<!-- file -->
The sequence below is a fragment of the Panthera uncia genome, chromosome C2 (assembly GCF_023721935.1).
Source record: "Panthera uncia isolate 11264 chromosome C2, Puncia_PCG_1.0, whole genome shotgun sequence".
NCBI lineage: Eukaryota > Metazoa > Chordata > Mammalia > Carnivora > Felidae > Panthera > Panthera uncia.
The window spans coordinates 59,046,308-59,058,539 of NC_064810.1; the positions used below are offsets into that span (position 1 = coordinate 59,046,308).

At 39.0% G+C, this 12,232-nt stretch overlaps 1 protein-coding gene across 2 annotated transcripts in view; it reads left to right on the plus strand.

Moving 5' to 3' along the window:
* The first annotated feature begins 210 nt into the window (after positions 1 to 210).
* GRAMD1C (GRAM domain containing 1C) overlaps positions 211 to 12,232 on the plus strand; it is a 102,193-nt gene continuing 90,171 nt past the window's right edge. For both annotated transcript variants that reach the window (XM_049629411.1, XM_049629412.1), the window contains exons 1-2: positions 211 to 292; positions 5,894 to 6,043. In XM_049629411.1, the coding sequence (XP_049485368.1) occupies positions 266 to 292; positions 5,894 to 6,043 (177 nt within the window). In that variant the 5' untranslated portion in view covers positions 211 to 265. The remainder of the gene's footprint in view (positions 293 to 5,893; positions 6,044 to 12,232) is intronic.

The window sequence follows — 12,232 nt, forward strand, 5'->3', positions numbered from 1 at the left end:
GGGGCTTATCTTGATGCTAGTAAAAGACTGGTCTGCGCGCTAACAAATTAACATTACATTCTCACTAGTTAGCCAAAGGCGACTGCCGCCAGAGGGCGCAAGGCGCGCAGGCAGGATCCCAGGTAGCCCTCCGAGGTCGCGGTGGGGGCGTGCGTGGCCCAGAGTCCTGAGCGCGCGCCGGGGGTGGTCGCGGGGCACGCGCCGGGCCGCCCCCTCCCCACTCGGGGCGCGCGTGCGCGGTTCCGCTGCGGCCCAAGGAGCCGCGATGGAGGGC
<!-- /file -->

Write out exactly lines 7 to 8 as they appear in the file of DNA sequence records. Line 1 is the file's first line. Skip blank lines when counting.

* The first annotated feature begins 210 nt into the window (after positions 1 to 210).
* GRAMD1C (GRAM domain containing 1C) overlaps positions 211 to 12,232 on the plus strand; it is a 102,193-nt gene continuing 90,171 nt past the window's right edge. For both annotated transcript variants that reach the window (XM_049629411.1, XM_049629412.1), the window contains exons 1-2: positions 211 to 292; positions 5,894 to 6,043. In XM_049629411.1, the coding sequence (XP_049485368.1) occupies positions 266 to 292; positions 5,894 to 6,043 (177 nt within the window). In that variant the 5' untranslated portion in view covers positions 211 to 265. The remainder of the gene's footprint in view (positions 293 to 5,893; positions 6,044 to 12,232) is intronic.